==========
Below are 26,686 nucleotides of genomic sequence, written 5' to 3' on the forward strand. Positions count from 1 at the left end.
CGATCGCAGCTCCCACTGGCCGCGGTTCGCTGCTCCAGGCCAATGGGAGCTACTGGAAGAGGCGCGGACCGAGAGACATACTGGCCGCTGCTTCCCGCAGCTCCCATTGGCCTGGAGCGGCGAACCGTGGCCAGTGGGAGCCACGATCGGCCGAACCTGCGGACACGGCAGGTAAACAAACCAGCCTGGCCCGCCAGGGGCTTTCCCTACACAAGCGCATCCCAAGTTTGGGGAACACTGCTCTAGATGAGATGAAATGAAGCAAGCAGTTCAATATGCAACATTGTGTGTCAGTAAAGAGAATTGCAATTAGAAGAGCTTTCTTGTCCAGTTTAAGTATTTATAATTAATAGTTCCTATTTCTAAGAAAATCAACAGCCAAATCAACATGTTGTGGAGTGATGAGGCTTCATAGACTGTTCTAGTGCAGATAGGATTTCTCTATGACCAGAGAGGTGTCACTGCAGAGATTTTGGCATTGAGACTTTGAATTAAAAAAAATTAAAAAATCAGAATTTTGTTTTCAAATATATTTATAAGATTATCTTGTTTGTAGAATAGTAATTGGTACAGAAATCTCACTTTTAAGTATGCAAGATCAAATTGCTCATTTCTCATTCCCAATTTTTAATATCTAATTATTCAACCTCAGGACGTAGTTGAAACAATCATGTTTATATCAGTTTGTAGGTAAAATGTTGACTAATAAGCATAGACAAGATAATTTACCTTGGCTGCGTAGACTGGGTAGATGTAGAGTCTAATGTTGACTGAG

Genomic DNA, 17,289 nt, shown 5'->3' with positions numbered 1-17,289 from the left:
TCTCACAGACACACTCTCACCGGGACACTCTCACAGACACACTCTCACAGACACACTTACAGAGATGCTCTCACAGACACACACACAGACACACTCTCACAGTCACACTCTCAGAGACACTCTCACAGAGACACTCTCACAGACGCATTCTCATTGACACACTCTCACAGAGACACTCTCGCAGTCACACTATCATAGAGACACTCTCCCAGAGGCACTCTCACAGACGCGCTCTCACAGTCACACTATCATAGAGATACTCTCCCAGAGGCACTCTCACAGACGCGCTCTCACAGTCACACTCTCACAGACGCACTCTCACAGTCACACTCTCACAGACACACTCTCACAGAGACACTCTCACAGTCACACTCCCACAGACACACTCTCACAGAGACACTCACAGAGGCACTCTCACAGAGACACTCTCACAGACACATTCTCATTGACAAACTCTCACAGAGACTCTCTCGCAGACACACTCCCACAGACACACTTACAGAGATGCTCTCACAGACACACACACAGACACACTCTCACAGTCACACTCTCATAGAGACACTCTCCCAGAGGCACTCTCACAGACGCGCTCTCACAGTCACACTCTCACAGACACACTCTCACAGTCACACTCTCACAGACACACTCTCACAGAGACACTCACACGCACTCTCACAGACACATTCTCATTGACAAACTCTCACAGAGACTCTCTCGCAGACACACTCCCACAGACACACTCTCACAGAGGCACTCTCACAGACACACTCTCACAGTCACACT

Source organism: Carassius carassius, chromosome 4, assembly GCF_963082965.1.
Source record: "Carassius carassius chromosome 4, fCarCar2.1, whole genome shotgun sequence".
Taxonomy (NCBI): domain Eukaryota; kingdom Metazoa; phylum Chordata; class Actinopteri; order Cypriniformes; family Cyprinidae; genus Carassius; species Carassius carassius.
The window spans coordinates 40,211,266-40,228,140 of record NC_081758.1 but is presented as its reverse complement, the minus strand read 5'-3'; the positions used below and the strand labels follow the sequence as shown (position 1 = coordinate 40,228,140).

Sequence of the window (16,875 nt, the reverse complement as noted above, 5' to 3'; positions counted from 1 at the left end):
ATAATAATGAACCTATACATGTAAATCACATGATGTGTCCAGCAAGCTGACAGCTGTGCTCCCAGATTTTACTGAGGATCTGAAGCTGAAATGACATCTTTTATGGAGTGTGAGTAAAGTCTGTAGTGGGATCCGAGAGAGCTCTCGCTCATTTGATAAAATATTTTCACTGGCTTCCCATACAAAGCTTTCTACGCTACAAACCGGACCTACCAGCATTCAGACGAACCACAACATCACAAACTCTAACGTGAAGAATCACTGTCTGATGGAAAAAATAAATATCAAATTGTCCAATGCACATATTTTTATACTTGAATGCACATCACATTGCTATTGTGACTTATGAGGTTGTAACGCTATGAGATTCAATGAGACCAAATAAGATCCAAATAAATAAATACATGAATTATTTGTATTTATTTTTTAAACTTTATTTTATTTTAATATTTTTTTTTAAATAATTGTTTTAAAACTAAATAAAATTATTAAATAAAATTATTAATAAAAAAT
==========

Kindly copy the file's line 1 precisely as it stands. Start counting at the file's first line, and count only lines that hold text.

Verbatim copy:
Below are 26,686 nucleotides of genomic sequence, written 5' to 3' on the forward strand. Positions count from 1 at the left end.